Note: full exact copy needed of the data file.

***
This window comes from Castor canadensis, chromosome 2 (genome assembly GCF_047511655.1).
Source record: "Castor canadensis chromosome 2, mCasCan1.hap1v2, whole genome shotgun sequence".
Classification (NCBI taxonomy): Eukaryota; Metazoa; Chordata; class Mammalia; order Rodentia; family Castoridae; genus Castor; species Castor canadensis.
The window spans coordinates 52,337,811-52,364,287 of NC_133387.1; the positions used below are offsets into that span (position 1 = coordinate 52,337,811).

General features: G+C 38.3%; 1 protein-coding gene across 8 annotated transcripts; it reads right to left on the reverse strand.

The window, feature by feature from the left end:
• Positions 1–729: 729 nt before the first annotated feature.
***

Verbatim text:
This window comes from Castor canadensis, chromosome 2 (genome assembly GCF_047511655.1).
Source record: "Castor canadensis chromosome 2, mCasCan1.hap1v2, whole genome shotgun sequence".
Classification (NCBI taxonomy): Eukaryota; Metazoa; Chordata; class Mammalia; order Rodentia; family Castoridae; genus Castor; species Castor canadensis.
The window spans coordinates 52,337,811-52,364,287 of NC_133387.1; the positions used below are offsets into that span (position 1 = coordinate 52,337,811).

General features: G+C 38.3%; 1 protein-coding gene across 8 annotated transcripts; it reads right to left on the reverse strand.

The window, feature by feature from the left end:
• Positions 1–729: 729 nt before the first annotated feature.